The Media is a powerful tool to raise awareness about human trafficking. In some cases, the media can even play a significant role in locating missing persons through investigative reporting and prompting action from authorities.
Journalists are critical agents in exposing the clandestine problem of human trafficking and bringing the issue to public attention. The media’s influence on shaping public and political discourse about human trafficking is widely recognized by international bodies, governments, and non-governmental organizations.
Just as the Media act as key drivers of information on human trafficking, it also contributes to the spread of misinformation on the issue. Sensationalist reporting, simplistic representations, and insensitive commentary falsely depict individual stories and encourage misguided perceptions about the overall issue. Bad practices of reporting on human trafficking can be damaging to victims and survivors, whether by exacerbating trauma by insensitive questioning, or violating individual privacy.
Too often, reporters are not equipped with comprehensive knowledge of human trafficking and the complexities of the issue.
Today, journalists faced with the challenges of reporting on human trafficking do not have access to adequate understanding of the laws and legal protocol around dealing with trafficked cases and persons.
In addition, they are not equipped with insights that help understand the deep psychological impacts of human trafficking, are not appropriately sensitized to issues of gender, and can falter when dealing with people who have been affected by human trafficking.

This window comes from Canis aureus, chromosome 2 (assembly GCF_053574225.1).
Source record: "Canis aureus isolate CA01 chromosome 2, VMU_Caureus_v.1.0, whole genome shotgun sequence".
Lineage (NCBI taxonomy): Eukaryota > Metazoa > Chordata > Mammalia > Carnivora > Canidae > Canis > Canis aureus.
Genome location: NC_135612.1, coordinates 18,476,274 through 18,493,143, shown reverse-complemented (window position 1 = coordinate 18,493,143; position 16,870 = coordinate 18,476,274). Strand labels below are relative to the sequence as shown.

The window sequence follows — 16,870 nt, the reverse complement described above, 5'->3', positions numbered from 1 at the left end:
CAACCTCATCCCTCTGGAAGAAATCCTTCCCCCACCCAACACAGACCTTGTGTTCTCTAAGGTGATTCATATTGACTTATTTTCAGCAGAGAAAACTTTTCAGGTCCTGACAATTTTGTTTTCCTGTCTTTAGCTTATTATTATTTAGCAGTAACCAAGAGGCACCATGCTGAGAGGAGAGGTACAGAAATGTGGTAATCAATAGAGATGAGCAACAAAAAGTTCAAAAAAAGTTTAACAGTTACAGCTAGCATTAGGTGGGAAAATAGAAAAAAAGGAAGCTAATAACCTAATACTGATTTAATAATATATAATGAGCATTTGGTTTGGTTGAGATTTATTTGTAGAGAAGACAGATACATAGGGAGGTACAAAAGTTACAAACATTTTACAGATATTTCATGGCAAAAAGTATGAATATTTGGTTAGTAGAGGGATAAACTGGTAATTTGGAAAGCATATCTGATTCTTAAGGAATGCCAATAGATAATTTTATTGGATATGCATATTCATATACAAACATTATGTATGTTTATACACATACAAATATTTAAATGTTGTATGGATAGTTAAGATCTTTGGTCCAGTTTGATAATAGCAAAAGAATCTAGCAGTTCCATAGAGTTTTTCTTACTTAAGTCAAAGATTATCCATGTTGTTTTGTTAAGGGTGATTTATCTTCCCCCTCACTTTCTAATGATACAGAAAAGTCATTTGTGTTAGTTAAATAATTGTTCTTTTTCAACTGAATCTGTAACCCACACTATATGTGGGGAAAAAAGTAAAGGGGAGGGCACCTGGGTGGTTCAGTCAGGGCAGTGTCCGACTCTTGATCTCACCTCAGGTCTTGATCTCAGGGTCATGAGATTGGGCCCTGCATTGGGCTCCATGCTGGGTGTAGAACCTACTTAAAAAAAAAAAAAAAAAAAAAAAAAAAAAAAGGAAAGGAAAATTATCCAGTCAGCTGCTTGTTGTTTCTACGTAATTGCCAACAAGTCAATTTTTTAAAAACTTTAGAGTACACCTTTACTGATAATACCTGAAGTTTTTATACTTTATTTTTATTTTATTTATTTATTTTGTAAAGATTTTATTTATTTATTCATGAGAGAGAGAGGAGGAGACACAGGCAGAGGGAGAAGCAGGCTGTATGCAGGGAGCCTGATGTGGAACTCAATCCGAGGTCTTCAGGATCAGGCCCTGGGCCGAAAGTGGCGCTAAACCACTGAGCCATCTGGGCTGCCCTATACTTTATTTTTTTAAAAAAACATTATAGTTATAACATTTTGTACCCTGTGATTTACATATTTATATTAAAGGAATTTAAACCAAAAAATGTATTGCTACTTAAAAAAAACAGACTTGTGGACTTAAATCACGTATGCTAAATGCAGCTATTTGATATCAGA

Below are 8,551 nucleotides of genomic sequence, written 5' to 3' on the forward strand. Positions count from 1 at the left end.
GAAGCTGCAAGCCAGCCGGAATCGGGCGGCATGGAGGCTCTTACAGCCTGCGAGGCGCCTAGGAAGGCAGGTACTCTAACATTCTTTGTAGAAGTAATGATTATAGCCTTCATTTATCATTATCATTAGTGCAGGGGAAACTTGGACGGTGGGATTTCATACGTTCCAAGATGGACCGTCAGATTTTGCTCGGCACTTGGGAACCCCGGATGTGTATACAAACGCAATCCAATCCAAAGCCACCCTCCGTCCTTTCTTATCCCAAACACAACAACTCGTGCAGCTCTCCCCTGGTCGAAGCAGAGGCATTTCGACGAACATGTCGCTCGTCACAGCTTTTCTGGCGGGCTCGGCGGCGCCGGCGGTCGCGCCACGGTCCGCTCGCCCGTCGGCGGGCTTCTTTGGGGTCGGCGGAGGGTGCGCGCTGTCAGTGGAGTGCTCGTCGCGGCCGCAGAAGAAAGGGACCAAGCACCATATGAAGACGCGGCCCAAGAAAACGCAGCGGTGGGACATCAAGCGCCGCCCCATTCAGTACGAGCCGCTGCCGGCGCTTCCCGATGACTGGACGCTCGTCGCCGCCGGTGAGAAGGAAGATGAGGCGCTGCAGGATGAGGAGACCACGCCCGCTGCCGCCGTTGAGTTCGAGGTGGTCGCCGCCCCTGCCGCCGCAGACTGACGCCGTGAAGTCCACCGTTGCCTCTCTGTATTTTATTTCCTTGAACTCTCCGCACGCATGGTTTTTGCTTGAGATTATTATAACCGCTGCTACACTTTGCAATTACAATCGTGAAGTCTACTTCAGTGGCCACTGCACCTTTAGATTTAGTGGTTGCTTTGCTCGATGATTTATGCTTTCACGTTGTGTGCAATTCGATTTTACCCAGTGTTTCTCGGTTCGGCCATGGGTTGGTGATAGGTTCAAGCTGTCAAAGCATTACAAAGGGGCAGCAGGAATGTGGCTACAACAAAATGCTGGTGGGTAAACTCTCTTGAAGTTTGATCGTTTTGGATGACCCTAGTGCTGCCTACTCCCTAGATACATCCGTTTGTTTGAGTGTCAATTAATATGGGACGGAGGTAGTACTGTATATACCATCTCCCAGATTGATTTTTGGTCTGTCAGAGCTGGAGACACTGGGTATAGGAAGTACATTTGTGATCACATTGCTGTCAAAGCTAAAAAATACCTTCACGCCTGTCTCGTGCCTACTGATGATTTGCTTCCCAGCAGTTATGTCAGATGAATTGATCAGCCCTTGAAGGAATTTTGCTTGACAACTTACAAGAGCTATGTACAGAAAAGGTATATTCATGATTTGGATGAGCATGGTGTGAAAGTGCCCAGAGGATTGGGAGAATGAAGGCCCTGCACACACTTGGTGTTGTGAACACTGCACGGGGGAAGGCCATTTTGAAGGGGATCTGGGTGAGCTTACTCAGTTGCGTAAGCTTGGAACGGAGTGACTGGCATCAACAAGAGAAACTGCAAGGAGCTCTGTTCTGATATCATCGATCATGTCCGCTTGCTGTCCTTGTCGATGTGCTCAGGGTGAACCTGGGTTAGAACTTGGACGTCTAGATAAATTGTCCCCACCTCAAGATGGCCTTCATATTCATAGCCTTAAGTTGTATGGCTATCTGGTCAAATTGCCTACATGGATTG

To prevent and combat human trafficking, we need to raise awareness of the factors that drive it. Journalists have a vital role to play in investigating the root causes behind this problem and in ensuring that the voices of victims and survivors are heard when telling their stories.
That is why we are inviting early-career and mid-career journalists from Bangladesh, Myanmar, Nepal and India with a keen interest and experience in reporting on cross-border human trafficking to apply to take part in the Impulse Model Press Lab Cross-Border Human Trafficking Journalism Fellowship program.
As part of the Impulse Model Press Lab initiative, we will award one-year fellowships to four early-career journalists and four-week fellowships to mid-career journalists from each country to report on cross-border human trafficking in the region.